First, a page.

- Open Access
International dissemination of evidence-based practice, open access and the IACAPAP textbook of child and adolescent mental health
Child and Adolescent Psychiatry and Mental Health volume 9, Article number: 51 (2015)
Dramatic changes have occurred in both publishing and teaching in the last 20 years stemming from the digital and Internet revolutions. Such changes are likely to grow exponentially in the near future aided by the trend to open access publishing. This revolution has challenged traditional publishing and teaching methods that—largely but not exclusively due to cost—are particularly relevant to professionals in low and middle income countries. The digital medium and the Internet offer boundless opportunities for teaching and training to people in disadvantaged regions. This article describes the development of the IACAPAP eTextbook of child and adolescent mental health, its use, accessibility, and potential impact on the international dissemination of evidence-based practice.
Amazon announced in May 2011 that its eBook sales in the US had exceeded its printed book sales. Changes in both publishing and teaching in the last 20 years stemming from the digital and Internet revolutions are turning on its head traditional publishing and teaching approaches. Conventional methods discriminated against professionals in low and middle income countries by making access to scientific information difficult due to the high cost of textbooks and journals and the lack of trained professionals to do the teaching and training—although important inroads are being made to overcome this, e.g., BioMed Central. Now, the digital medium and the Internet offer boundless opportunities for teaching and training people in disadvantaged economies. An electronic book (eBook, digital book) is a book-length publication in digital form, consisting of text, images, or both, that can be read on computers, tablets, smart phones or other electronic devices .
Among other objectives, the International Association for Child and Adolescent Psychiatry and Allied Professions (IACAPAP) [2, 3] aims to promote the study, treatment, care and prevention of mental and emotional disorders and disabilities of children, adolescents and their families. Few would question the urgent need for dissemination of optimal clinical practice and training in child and adolescent mental health but it is necessary to highlight the extent of this need and place IACAPAP’s efforts and specifically the IACAPAP eBook  in perspective. As Pang and her colleagues  wrote, not specifically referring to underprivileged populations, “Knowledge is the enemy of disease… Applying what we know already will have a bigger impact on health and disease than any drug or technology likely to be introduced in the next decade.” This is easier said than done, particularly in middle and low income countries, although health information is an essential component of many identified and established human rights . An assessment of the progress made about the proposed goal of “universal access to essential health-care information by 2015” would be timely.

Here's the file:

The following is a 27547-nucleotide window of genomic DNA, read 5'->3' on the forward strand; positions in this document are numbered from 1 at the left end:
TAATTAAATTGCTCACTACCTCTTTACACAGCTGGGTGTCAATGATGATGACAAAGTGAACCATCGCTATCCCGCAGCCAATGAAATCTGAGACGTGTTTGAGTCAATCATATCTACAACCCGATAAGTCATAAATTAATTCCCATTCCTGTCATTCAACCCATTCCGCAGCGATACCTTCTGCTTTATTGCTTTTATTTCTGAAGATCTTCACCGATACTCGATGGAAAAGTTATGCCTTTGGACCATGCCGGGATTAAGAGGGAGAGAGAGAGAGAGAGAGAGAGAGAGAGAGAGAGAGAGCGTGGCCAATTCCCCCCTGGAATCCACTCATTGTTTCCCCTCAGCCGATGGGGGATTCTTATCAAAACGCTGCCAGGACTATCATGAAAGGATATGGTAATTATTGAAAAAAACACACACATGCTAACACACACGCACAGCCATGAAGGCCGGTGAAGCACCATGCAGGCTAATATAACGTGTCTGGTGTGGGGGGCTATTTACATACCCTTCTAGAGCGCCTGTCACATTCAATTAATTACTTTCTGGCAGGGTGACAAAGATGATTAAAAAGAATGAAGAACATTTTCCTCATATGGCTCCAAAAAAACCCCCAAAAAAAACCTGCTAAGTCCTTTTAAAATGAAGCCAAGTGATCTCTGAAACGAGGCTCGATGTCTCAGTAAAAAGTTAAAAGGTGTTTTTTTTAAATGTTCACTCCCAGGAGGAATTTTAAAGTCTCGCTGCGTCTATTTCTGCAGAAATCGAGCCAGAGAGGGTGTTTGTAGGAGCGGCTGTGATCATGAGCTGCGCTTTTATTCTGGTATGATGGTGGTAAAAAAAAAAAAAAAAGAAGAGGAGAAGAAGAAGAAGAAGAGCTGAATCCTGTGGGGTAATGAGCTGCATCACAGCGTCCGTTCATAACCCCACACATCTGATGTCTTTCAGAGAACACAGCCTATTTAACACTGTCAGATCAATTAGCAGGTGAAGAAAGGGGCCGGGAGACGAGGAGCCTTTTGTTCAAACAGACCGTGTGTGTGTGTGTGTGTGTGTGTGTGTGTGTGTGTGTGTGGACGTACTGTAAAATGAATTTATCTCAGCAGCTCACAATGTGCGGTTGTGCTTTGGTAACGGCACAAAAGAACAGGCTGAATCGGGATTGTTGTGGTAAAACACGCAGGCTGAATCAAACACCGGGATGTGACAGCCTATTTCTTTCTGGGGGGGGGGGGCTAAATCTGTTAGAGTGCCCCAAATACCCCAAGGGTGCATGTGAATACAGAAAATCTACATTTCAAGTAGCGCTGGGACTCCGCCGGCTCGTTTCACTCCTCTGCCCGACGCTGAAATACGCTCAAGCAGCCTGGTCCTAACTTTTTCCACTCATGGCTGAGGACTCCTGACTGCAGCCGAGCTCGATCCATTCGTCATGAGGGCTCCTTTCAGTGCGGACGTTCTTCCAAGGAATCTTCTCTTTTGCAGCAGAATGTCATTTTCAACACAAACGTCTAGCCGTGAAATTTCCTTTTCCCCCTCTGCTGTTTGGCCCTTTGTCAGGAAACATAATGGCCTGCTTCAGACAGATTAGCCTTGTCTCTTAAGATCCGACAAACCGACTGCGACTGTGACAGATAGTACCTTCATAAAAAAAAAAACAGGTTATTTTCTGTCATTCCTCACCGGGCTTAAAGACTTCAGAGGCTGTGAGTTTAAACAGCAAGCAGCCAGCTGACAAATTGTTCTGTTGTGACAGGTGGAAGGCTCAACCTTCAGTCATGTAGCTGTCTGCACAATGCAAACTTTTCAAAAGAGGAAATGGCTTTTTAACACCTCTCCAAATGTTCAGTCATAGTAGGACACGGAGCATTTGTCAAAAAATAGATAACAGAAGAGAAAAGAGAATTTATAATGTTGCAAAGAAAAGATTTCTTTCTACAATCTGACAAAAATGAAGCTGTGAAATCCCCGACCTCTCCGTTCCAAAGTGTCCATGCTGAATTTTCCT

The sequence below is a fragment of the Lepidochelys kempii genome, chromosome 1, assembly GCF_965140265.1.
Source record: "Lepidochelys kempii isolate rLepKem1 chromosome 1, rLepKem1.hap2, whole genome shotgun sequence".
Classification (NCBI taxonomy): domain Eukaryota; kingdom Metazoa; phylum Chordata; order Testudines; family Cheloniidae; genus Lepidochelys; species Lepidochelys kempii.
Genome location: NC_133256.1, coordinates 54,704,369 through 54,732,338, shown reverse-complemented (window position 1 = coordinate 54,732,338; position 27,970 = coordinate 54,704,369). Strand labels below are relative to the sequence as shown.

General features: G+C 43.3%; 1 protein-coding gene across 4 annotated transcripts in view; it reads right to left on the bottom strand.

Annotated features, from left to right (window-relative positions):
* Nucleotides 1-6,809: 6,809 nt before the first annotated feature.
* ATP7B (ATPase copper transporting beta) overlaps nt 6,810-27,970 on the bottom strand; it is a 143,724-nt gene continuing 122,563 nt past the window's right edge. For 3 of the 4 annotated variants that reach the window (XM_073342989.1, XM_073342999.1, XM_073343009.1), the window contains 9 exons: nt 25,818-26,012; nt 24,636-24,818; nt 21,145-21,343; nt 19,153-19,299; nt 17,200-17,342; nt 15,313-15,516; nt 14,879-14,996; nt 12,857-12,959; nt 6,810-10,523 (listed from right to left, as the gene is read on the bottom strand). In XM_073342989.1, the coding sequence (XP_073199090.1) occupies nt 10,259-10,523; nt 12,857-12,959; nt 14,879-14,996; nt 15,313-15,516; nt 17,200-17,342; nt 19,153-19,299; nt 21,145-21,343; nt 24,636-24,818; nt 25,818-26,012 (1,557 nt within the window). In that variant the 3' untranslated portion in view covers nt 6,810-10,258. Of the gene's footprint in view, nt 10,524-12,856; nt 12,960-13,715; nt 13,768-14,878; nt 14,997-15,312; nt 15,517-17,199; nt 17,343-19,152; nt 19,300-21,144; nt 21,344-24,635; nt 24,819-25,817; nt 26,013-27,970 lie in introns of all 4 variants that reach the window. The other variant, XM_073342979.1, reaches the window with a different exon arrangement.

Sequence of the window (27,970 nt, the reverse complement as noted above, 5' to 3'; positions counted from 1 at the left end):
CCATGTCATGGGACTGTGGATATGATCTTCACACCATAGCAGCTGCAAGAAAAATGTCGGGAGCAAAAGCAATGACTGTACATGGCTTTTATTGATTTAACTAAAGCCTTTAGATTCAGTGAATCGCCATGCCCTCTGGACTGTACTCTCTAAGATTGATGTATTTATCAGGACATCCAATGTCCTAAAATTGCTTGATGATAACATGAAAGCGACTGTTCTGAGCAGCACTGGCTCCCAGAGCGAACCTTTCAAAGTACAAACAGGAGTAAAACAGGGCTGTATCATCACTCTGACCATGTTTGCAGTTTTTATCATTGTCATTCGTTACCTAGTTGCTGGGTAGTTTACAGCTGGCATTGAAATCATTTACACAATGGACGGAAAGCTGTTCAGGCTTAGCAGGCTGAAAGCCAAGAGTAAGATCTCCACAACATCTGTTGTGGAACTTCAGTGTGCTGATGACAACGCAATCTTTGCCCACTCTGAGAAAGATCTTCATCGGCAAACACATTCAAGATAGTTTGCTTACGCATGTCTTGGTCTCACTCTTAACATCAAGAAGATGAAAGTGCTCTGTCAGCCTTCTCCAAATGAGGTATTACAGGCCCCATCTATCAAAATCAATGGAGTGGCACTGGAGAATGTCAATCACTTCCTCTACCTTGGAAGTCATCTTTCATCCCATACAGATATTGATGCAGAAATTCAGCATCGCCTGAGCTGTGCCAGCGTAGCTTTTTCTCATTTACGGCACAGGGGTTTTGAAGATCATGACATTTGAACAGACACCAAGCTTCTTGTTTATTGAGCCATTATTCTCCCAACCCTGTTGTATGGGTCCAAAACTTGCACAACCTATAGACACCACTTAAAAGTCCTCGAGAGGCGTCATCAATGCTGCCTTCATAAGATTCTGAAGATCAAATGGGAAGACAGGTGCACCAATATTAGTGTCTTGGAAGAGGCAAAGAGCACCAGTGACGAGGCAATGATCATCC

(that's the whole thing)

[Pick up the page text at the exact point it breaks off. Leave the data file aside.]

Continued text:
Important considerations are the quality of the information received and learned and how this information can be accessed. For example, in Pakistan, a cross-sectional survey of 1000 randomly selected general practitioners from urban areas found that almost half (40 %) used sedatives as their first line of treatment for hypertension and that the majority (63 %) relied on representatives from pharmaceutical companies for updates .
Another key factor is the availability of appropriately trained professionals. A study at the Kenyatta National Hospital (Kenya) found that more than half (56 %) of the 130 physicians working at that hospital expressed a need for further training to deal with psychiatric conditions in their patients . Low and middle income countries have a severe shortage of health professionals—more so in psychiatry and particularly in child and adolescent mental health (CAMH). The World Health Organisation’s (WHO) Child and Adolescent Mental Health Atlas  reported that nowhere in the globe was the need for CAMH services fully met. Notably, countries with the highest proportion of children were the ones that lacked services the most. With few exceptions, African, Eastern Mediterranean, Southeast Asian, and Western Pacific countries had 1–4 child and adolescent psychiatrists per million population. In 2005, in the entire African continent outside of South Africa, fewer than 10 psychiatrists could be identified who were trained to work with children. Further, in these countries, social workers, psychologists, nurses and other professionals were not utilized for the mental health care of children and adolescents because of lack of training.
This article describes the development of the IACAPAP eBook of Child and Adolescent Mental Health and its potential impact on training and on the international dissemination of evidence-based practice. This information may be valuable for individuals and organisations interested in clinicians’ education.
A child and adolescent mental health guide in every palm